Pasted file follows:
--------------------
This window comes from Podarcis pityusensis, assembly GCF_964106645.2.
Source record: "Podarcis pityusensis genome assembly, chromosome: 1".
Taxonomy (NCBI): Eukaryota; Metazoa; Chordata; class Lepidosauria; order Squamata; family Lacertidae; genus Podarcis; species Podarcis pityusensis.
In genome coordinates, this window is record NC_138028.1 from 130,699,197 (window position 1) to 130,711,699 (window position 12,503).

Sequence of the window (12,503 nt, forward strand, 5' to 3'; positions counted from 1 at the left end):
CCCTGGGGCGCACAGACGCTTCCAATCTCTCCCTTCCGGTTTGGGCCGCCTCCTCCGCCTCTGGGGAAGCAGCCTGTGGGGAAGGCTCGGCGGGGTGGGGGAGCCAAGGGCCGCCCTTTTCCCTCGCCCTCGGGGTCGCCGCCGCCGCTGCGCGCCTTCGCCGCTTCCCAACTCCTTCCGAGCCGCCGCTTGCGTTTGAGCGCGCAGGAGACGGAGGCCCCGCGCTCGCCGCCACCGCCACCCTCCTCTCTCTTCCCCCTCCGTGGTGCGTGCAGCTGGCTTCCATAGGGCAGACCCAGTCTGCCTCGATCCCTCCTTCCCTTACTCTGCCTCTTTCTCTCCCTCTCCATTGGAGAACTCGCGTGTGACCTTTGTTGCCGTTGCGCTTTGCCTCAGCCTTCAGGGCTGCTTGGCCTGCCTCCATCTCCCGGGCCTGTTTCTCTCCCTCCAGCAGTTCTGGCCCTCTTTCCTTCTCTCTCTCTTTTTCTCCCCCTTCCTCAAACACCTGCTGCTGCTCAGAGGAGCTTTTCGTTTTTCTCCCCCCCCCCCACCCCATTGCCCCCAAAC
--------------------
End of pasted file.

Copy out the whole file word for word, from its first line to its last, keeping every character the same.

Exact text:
This window comes from Podarcis pityusensis, assembly GCF_964106645.2.
Source record: "Podarcis pityusensis genome assembly, chromosome: 1".
Taxonomy (NCBI): Eukaryota; Metazoa; Chordata; class Lepidosauria; order Squamata; family Lacertidae; genus Podarcis; species Podarcis pityusensis.
In genome coordinates, this window is record NC_138028.1 from 130,699,197 (window position 1) to 130,711,699 (window position 12,503).

Sequence of the window (12,503 nt, forward strand, 5' to 3'; positions counted from 1 at the left end):
CCCTGGGGCGCACAGACGCTTCCAATCTCTCCCTTCCGGTTTGGGCCGCCTCCTCCGCCTCTGGGGAAGCAGCCTGTGGGGAAGGCTCGGCGGGGTGGGGGAGCCAAGGGCCGCCCTTTTCCCTCGCCCTCGGGGTCGCCGCCGCCGCTGCGCGCCTTCGCCGCTTCCCAACTCCTTCCGAGCCGCCGCTTGCGTTTGAGCGCGCAGGAGACGGAGGCCCCGCGCTCGCCGCCACCGCCACCCTCCTCTCTCTTCCCCCTCCGTGGTGCGTGCAGCTGGCTTCCATAGGGCAGACCCAGTCTGCCTCGATCCCTCCTTCCCTTACTCTGCCTCTTTCTCTCCCTCTCCATTGGAGAACTCGCGTGTGACCTTTGTTGCCGTTGCGCTTTGCCTCAGCCTTCAGGGCTGCTTGGCCTGCCTCCATCTCCCGGGCCTGTTTCTCTCCCTCCAGCAGTTCTGGCCCTCTTTCCTTCTCTCTCTCTTTTTCTCCCCCTTCCTCAAACACCTGCTGCTGCTCAGAGGAGCTTTTCGTTTTTCTCCCCCCCCCCCACCCCATTGCCCCCAAAC